January 15, 1994. NANPA Founding Board. Sheraton Hotel, Ft. Myers; Seated, clockwise from lower left: Jim Saba, Karen Hollingsworth, Rick Zuegel (Forum chair), Frans Lanting, Mark Lukes (President), Jerry Bowman (Co-ED), Francine Butler (Co-ED), Gil Twiest (Treasurer), Aileen Lotz, Karen Beshears, Helen Longest-Slaughter, Jane Kinne (President-elect). Standing, L to R: Gary Braasch, John Nuhn, Roger Archibald, Russ Kinne. Missing: George Lepp. © Shirley Nuhn & Roger Archibald.

NANPA’s 2019 Award Recipients

It all started back in October 1993, when ornithologist, artist and nature photographer, Roger Tory Peterson invited a group of nature photographers to the Roger Tory Peterson Institute in Jamestown, New York. This was the first time that an organized group of nature photographers had assembled in one place, and more than 100 photographers showed up for panel discussions, networking, and presentations. This meeting was so well received that everyone wanted to do it again—and thanks to a ton of work and great organization—by April 1994, NANPA had a founding board, president, bylaws and mission, with plans underway for their first annual conference, which took place in Florida in January 1995. NANPA’s first awards were also bestowed at the 1995 conference when Roger Tory Peterson received NANPA’s first Lifetime Achievement in Nature Photography Award, and Outdoor Photographer Magazine was honored with our first Community Recognition Award.

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Has Instagram Changed Your Photography? Part 2

@nanpapix on Instagram

Are you following @nanpapix on Instagram?

A while back, we asked a cross section of NANPA members whether Instagram and its social media cousins had changed anything about their nature photograph and, if so, how.  Did it change their approach to photography, to sharing images, to marketing their business?  Did it change the type of images they created or the way they processed images?  We’ll continue posting the answers in a series of blogs over the next few weeks.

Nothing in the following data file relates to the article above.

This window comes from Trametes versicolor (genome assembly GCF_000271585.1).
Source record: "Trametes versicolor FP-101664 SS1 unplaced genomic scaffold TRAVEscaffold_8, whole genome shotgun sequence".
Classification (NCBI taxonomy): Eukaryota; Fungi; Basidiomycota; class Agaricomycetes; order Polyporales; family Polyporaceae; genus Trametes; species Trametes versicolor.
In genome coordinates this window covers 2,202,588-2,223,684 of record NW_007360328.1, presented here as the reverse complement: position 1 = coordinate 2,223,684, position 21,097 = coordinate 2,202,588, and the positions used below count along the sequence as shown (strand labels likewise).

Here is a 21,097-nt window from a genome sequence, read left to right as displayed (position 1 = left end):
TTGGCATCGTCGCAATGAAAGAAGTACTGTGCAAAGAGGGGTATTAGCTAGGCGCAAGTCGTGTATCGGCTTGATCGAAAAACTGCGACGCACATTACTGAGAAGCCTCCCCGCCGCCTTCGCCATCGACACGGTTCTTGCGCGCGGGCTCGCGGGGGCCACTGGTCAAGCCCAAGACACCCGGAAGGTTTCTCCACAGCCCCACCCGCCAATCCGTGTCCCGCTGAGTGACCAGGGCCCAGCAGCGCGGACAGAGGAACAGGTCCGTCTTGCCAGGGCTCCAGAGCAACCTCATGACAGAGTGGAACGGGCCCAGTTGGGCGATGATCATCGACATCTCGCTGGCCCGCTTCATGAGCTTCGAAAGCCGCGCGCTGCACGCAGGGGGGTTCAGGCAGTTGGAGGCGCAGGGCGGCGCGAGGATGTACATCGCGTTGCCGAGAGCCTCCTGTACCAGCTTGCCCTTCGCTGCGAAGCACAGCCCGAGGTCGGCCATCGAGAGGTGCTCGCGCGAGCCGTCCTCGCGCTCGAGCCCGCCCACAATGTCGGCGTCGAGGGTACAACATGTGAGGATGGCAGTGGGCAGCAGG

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Weekly Wow! Week of November 26, 2018

All of this week’s Weekly Wow! images can be seen in the slideshow on the NANPA homepage at nanpa.org.

Showcase 2018 Top 100 winner: "Fossil Ammonite Suture Pattern, Madagascar" © Barry Brown

Showcase 2018 Top 100 winner: “Fossil Ammonite Suture Pattern, Madagascar” © Barry Brown

The following Showcase images have been selected to appear on the NANPA home page for the week beginning Monday, November 26, 2018.

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Weekly Wow! Week of November 19, 2018

All of this week’s Weekly Wow! images can be seen in the slideshow on the NANPA homepage at nanpa.org.

Showcase 2018 Top 100 winner: "An egret ascending on a foggy morning, Lake Martin, Breaux Bridge, LA" © Zeralda LaGrange

Showcase 2018 Top 100 winner: “An egret ascending on a foggy morning, Lake Martin, Breaux Bridge, LA” © Zeralda LaGrange

The following Showcase images have been selected to appear on the NANPA home page for the week beginning Monday, November 19, 2018.

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Should Photographers Share Location Information?

A sunflower field in Canada was trampled by hordes of people seeking a viral selfie.

A sunflower field in Canada was trampled by hordes of people seeking a viral selfie. © Frank Gallagher

Art Wolfe is reputed to have said you can celebrate something to death.  In a similar vein, Secretary of the Interior Ryan Zinke and Senator Lamar Alexander penned a May 2018 editorial for CNN in which they bluntly stated that “our parks are being loved to death” through a combination of record-breaking crowds and severe maintenance backlogs. All over the world, precious, unique natural areas are under stress from human visitors.  In some places, it’s simply a case of too many people coming to too small a space.  In others, it’s not just the crowds, it’s also bad behavior.

In order to protect beautiful but fragile areas, many photographers have stopped sharing location information.  No GPS data.  No clues about where the spot is or how to get there.  Why?  Because, once a really cool photo location is out there on Instagram, Facebook or other platforms, the crowds inevitably follow.

Is withholding locations arrogance? Selfishness? Respect for nature?  You be the judge.